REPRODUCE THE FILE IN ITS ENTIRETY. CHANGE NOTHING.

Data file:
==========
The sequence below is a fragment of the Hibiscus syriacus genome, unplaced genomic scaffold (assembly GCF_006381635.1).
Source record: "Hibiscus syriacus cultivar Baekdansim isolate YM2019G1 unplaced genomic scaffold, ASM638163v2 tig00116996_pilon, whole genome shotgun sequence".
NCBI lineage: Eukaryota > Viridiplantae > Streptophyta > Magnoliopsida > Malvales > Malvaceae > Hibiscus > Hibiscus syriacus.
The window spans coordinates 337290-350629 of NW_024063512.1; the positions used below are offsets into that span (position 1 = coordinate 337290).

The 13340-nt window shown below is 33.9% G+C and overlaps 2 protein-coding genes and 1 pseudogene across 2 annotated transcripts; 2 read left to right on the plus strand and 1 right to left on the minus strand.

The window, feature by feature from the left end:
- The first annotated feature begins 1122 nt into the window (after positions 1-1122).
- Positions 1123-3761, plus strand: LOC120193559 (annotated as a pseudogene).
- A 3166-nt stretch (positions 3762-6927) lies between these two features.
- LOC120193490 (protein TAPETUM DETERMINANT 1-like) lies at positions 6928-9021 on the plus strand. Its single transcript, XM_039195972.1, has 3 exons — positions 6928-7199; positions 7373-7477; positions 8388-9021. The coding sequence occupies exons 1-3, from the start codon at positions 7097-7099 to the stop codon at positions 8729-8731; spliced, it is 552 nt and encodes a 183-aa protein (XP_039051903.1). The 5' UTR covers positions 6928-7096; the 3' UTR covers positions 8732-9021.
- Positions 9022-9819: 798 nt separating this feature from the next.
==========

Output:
The sequence below is a fragment of the Hibiscus syriacus genome, unplaced genomic scaffold (assembly GCF_006381635.1).
Source record: "Hibiscus syriacus cultivar Baekdansim isolate YM2019G1 unplaced genomic scaffold, ASM638163v2 tig00116996_pilon, whole genome shotgun sequence".
NCBI lineage: Eukaryota > Viridiplantae > Streptophyta > Magnoliopsida > Malvales > Malvaceae > Hibiscus > Hibiscus syriacus.
The window spans coordinates 337290-350629 of NW_024063512.1; the positions used below are offsets into that span (position 1 = coordinate 337290).

The 13340-nt window shown below is 33.9% G+C and overlaps 2 protein-coding genes and 1 pseudogene across 2 annotated transcripts; 2 read left to right on the plus strand and 1 right to left on the minus strand.

The window, feature by feature from the left end:
- The first annotated feature begins 1122 nt into the window (after positions 1-1122).
- Positions 1123-3761, plus strand: LOC120193559 (annotated as a pseudogene).
- A 3166-nt stretch (positions 3762-6927) lies between these two features.
- LOC120193490 (protein TAPETUM DETERMINANT 1-like) lies at positions 6928-9021 on the plus strand. Its single transcript, XM_039195972.1, has 3 exons — positions 6928-7199; positions 7373-7477; positions 8388-9021. The coding sequence occupies exons 1-3, from the start codon at positions 7097-7099 to the stop codon at positions 8729-8731; spliced, it is 552 nt and encodes a 183-aa protein (XP_039051903.1). The 5' UTR covers positions 6928-7096; the 3' UTR covers positions 8732-9021.
- Positions 9022-9819: 798 nt separating this feature from the next.